What Is Human Capital Management (HCM)? | Key Terms
Human Capital Management (HCM) is a term growing in popularity – but what does it actually mean? We’ve listed the key terms surrounding HCM and what it all means for your HR team.
What Is Human Capital?
Human capital is the economic value that comes from your workforce: things like experience, skills, knowledge, and abilities, as well as anything else that might add further value such as personal values, work ethic, and education. Although it’s a qualitative value, it can still be measured and used to provide a return on investment (ROI).
What Is Human Capital Management?
Human Capital Management is a set of practises that attain, manage and optimise ‘human capital’ to maximise overall business value. This might include usual HR tasks such as processes for hiring and retention, but with a focus on developing the skills, knowledge, engagement, and all the other good stuff that result in a more effective team.
What Is its Purpose?
In a nutshell, HCM recognises that employees (and everything that comes with them, as above) are a company’s biggest asset. I.e. they offer competitive advantage and economic value to the organisation. However, a workforce can also be a company’s biggest expense. With that logic, HCM drives many business practices to increase the return on investment (ROI) on their ‘human capital’.
Thinking of people as ‘assets’ can seem very cold. However, HCM can be a useful tool to consider how your people are valuable, can become even more valuable with the right support, and therefore contribute more towards your company’s growth. For example, you can increase human capital by providing training for employees, or creating a working environment more constructive to their physical and mental health, which benefits them as well.
How Is Human Capital Management (HCM) Different from Human Resource Management (HRM)?
HCM and HRM are often used interchangeably and are both related to managing your people.
However, HCM works to maximise value and ROI of human capital, whereas HRM aims to better manage the systems, processes and policies to do with hiring, training and retaining people.
Therefore HRM mainly focuses on HR processes like payroll processing, expenses, benefits, and time and attendance.
HCM on the other hand looks at the whole organisation’s strategy that is affected by its people, and therefore might encompass performance, training, and absence management as well.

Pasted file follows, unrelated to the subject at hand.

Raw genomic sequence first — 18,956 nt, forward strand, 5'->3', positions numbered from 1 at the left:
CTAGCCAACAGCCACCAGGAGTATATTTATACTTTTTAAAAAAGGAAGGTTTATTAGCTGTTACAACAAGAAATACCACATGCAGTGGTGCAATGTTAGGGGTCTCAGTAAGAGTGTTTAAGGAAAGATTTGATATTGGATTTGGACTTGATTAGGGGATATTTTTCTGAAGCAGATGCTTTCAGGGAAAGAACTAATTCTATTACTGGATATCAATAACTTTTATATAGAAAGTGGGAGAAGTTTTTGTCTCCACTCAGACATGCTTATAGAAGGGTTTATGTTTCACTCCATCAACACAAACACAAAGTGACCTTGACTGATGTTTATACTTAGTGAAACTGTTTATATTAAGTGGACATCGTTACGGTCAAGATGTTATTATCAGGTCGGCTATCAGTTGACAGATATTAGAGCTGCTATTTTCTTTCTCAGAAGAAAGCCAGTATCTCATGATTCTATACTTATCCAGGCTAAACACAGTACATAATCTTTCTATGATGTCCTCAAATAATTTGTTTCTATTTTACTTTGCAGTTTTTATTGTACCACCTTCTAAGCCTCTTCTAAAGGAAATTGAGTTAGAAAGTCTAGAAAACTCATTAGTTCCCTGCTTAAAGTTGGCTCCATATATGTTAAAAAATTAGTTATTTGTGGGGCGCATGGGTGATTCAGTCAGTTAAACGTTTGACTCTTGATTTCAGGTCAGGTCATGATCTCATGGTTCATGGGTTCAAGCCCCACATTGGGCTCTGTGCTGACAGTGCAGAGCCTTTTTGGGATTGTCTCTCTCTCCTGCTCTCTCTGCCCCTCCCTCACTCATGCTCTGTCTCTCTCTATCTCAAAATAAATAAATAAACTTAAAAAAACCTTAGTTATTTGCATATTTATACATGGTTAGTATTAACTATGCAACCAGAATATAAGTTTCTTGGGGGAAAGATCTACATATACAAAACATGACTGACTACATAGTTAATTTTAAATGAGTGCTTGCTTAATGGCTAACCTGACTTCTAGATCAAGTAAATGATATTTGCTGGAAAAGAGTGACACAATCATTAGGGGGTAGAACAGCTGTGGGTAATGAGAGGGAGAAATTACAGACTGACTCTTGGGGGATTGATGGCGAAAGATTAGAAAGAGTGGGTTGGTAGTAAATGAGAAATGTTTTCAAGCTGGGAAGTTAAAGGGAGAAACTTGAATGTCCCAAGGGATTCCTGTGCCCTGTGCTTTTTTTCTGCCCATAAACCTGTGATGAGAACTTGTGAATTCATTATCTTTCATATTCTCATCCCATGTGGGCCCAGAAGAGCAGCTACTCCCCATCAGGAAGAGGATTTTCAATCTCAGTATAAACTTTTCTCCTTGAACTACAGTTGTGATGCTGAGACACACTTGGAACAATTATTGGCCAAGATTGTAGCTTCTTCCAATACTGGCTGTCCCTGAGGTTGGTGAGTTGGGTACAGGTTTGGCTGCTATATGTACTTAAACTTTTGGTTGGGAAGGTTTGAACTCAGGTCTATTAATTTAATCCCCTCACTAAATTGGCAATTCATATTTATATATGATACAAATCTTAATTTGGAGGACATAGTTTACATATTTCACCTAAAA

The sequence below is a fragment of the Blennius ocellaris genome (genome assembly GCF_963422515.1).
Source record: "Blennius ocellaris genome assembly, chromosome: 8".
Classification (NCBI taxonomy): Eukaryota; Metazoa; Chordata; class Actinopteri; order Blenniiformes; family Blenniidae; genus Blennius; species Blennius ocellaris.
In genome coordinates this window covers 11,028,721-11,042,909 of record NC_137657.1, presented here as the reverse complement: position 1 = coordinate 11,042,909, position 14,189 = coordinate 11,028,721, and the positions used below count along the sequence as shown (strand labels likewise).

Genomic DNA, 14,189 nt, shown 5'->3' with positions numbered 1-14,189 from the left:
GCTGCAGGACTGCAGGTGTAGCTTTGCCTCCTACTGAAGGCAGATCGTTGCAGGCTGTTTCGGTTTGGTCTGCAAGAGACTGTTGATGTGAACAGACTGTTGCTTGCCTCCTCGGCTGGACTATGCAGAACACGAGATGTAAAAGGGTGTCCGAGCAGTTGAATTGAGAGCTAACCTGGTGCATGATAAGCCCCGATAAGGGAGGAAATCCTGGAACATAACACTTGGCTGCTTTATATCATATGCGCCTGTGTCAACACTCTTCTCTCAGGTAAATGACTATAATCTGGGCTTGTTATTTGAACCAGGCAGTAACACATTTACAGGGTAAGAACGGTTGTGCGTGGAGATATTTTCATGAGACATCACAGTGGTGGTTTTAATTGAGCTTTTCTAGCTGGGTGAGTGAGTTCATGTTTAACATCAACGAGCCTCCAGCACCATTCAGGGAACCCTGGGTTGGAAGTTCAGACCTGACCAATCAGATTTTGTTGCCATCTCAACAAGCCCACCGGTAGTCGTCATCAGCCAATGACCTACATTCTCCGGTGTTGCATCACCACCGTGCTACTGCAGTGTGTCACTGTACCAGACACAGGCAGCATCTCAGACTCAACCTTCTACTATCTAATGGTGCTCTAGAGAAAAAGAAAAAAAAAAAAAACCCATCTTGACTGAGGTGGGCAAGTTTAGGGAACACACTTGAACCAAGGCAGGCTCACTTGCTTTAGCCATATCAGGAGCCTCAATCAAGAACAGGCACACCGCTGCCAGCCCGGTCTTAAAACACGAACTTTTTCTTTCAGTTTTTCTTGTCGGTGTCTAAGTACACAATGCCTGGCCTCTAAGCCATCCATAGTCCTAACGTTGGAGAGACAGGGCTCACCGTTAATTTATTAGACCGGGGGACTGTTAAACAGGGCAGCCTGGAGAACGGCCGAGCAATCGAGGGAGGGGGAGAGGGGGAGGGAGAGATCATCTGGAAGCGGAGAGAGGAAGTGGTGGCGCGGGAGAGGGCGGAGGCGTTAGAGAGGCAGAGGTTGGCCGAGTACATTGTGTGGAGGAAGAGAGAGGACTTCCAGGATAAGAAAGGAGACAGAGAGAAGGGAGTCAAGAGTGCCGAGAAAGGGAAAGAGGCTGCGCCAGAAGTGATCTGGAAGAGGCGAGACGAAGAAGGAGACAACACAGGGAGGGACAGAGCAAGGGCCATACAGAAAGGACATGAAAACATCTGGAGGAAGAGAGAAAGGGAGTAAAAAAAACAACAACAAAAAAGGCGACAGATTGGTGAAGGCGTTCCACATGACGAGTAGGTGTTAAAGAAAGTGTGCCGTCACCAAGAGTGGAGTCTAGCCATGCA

What Business Is HCM Best Suited For?
Due to its nature, HCM is often used by large organisations or those with a workforce that spans several countries. However, there is still HCM Software available for small-scale organisations that are wanting to maximise ROI within their more modest team.
What Is a Human Capital Initiative?
Human Capital Initiatives (HCIs) are strategic, big-picture goals or objectives that are dependent on the people working in your business. These usually require a lot of resources.
For example, a Human Capital Initiative might be:
- Merging successfully with another company
- Acquiring or managing an international / global workforce
- Developing a new business model or supply chain
- Improving business performance
- Restructuring the team, or creating a lean management system
- Establishing an internal communications process to improve employee motivation
Once you have these goals or HCIs, they will inform your Human Capital Management System.
What Is a HCM System?
A HCM system is a set of business practises and tools that enable you to acquire, manage and develop your human capital, on a large scale. Essentially, these are the ways and means that you will achieve your goals.
HCM systems are usually big-picture and the core elements are:
- The organisations values and vision
- Strategic goals and objectives
- The leadership team, and their individual HCM responsibilities
- HCM or HR software that includes employee data management
What Does HCM Software Do?
Human Capital Management Software helps HR professionals manage their employees with ease, usually at a large scale, whilst improving employee experience and engagement. It might include features such as:
- Recruitment and onboarding tools
- Advanced payroll processing
- Evaluating performance and productivity
- Customisable analytics and reporting functionality
- Employee self-service and support
Why Is Human Capital Management Important?
Increasingly, employers are understanding their human capital is their biggest asset to their business, and they shouldn’t take it for granted. By making HCM a priority, employers can attract, onboard, develop and retain top-notch talent throughout the employee lifecycle.
Improving human capital by focusing on employee engagement, well-being, and development leads to many tangible benefits – including increased productivity, lower turnover, better product quality, and a happier customer experience.
All of these drive competitive advantage, and at the end of the day, profit for your business.